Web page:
Westfield school modernisation contract let

Westfield school

The York Council has awarded a contract to F.Parkinson to refurbish the kitchen and dining room, replace roof coverings and replace single glazed windows at Westfield primary school

The contract is valued at  £576,675.
The Council says that the decision was based on cost (60%) and quality (40%).
The tender exercise was carried out in conjunction with Commercial Procurement Consultation category. The opportunity was issued out via YorTender York Councils web portal. This scheme was approved at Cabinet Executive on 15/03/18.

Only 8 fines levied for dog fouling in York during last 3 years

The latest figures published on the Councils open data web site say that only 8 fixed penalty tickets have been issued for dog fouling since April 2015.

No penalty notices have been issued at all since June last year.

Similarly, no Community Protection Notices (see right) for dog fouling have been issued since 2015

The York Council receives around 2000 requests for action each year on cleansing issues which includes dog fouling. It no longer publishes the number of complaints it receives about full poop scoop bins but it used to be around 20 a month..

A contract was let in April for the replacement of ageing “poop scoop” bins in the City.

Several campaigns have been run to highlight the risks associated with dog fouling. These included, in some areas like Foxwood, displaying eye catching posters while in others local residents highlighted “poop” on footpaths with spray markers.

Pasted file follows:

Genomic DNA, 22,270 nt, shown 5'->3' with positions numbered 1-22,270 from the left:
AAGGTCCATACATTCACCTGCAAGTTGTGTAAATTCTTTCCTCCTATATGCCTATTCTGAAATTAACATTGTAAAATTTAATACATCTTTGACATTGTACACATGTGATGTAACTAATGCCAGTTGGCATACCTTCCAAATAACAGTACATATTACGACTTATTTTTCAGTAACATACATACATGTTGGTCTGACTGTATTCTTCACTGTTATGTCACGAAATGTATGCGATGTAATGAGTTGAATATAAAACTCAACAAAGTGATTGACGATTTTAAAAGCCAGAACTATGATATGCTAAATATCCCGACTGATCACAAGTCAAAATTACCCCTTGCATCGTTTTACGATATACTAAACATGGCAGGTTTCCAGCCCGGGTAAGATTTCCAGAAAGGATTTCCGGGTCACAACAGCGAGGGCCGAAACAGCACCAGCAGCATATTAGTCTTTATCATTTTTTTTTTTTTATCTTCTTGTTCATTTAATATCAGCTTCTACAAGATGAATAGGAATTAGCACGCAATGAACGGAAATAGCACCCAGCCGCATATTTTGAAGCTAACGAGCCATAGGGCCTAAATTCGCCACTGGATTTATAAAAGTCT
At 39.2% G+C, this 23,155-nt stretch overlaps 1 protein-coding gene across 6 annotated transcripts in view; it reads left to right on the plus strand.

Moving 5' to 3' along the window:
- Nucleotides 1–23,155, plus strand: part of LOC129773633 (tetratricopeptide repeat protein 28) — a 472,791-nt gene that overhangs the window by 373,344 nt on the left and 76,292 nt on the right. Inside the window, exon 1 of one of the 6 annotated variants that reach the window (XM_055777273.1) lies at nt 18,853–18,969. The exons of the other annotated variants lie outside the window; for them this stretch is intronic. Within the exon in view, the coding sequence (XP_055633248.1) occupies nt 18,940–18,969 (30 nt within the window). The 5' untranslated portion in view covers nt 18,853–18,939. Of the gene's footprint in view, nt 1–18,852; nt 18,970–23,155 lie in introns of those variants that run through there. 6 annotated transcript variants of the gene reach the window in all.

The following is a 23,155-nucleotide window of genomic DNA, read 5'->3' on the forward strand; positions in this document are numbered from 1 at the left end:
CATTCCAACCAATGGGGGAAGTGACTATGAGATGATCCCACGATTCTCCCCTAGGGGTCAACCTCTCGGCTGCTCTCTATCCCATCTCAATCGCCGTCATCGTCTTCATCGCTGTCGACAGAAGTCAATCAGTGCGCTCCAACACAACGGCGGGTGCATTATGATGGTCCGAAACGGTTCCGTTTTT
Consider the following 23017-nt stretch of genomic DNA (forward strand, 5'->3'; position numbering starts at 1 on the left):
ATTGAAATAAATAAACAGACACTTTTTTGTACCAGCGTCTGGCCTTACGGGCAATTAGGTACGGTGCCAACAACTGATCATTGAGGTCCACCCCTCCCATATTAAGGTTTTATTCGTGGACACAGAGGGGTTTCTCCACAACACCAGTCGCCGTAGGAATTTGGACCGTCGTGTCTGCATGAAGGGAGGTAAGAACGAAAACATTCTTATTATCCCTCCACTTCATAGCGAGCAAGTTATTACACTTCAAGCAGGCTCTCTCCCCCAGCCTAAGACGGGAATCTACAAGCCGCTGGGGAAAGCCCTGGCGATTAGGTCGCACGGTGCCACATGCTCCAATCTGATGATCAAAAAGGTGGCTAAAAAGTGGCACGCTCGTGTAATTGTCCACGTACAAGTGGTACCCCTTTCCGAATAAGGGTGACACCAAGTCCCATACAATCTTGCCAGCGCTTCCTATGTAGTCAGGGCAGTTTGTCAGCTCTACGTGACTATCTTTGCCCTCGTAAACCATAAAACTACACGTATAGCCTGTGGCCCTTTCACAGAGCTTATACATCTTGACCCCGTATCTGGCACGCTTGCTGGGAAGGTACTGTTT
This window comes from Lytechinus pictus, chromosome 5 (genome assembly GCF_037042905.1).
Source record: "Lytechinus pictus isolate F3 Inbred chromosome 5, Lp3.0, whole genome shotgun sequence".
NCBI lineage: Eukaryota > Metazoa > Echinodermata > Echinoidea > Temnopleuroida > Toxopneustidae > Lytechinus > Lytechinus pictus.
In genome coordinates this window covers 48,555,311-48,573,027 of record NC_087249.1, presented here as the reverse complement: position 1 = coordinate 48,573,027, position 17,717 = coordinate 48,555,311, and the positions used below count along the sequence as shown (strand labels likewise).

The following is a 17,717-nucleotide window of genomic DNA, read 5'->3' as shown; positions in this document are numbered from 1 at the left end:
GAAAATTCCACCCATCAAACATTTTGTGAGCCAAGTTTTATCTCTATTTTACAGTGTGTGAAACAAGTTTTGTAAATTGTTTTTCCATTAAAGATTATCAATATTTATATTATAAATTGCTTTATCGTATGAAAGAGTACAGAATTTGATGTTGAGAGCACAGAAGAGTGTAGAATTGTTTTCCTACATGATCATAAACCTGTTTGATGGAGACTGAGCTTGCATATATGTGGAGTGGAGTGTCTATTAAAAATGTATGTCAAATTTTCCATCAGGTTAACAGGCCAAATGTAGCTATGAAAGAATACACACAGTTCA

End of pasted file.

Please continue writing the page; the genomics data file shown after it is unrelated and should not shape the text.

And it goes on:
Whether the problem has got better, or worse over recent months is difficult to assess.

Issues can be traced back to 2012 when the, then Labour controlled, Council scrapped the “dog warden” service. At the same time, they reduced the number of litter and dog bins in the City.

Latest planning applications for the Westfield Ward

Below is the latest planning applications received by the York Council for the Westfield ward.

Full details can be found by clicking the application reference

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29 Askham Lane York YO24 3HB

Proposal              Single storey side and rear extension and conversion of garage into garden room.

Reference           18/00886/FUL

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Representations can be made in favour of, or in objection to, any application via the Planning on line web site.  http://planningaccess.york.gov.uk/online-applications/

  1. The Council now no longer routinely consults neighbours by letter when an application is received

What’s on in York: Poetry for the Newly Single 40 Something – A Poetry Reading and Writing Workshop

May _22 Maria Stephenson Poetry

York Explore Library :

Tue 22 May :

5.30pm – 7.45pm :

£5

Join author, poet and creative writing teacher Maria Stephenson for a poetry workshop where you can explore the benefits of cathartic writing.

Our poetry is often written for ourselves and will never see the light of day but sometimes, we realise that as well as helping ourselves, our words can move and inspire others.  This is the essence of Maria’s collection ‘Poetry for the Newly Single 40 Something’ (Stairwell Books) which chronicles the escape from an abusive marriage towards living again, also shining a light onto on-line dating experiences.  She will read from her collection and talk about the path to publication during the creative writing workshop included in the event.

Author’s Biography: